The project at Makasutu, meaning ‘sacred forest’ in Mandinka, was founded by two British men, the late James English & Lawrence Williams. The ‘cultural forest’ is now a popular and premier eco tourist destination.
The cultural forest is still home to the indigenes people of the area, which visitors can meet on expertly led guided walks through the bush after learning the history and myths of Makasutu. Visitors even have the chance to sample locally famed palm wine and observe the oyster women on their daily collections or visit Makasutu’s holy Marabou man. Crafted dug out canoes, also known as pirogues are also another popular activity, drifting along in amongst the mangroves of the river with a likelihood of seeing a variety of local birdlife.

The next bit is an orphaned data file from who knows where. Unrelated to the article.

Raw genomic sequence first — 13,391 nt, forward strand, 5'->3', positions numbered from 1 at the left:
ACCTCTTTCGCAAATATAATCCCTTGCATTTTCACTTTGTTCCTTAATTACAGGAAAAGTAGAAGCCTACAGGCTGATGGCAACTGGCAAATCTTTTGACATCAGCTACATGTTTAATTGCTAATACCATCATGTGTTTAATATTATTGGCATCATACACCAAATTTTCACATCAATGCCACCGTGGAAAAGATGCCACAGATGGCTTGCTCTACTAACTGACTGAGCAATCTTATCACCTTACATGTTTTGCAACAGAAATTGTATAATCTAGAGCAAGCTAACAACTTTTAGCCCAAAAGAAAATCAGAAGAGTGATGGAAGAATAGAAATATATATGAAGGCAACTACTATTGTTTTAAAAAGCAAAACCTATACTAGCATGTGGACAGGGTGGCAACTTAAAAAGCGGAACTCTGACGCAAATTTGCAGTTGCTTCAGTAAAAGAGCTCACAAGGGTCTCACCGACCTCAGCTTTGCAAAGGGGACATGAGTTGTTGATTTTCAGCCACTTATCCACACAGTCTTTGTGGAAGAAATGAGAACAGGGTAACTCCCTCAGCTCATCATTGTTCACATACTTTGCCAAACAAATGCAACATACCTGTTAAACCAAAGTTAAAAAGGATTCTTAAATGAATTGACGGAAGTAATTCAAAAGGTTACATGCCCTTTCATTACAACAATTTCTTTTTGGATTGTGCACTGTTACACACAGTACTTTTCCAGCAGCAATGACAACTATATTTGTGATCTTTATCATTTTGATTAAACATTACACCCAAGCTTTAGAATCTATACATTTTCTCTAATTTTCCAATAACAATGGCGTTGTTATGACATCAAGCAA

Wide Open Walls
The Makasutu area in October 2010, was host to the first Wide Open Walls project. The village of Kubuneh was turned into a living art installation by a number of the world's leading street artists, including Eelus, Broken Crow and Logan Hicks. The project is going to be an ongoing one, with villagers tending and adding to the artworks, and new artists returning each year to continue the development. The Wide Open Walls project will be part of the Makasutu excursion and if you wish to see it in action then please speak to your rep.
The Wide Open Walls blog.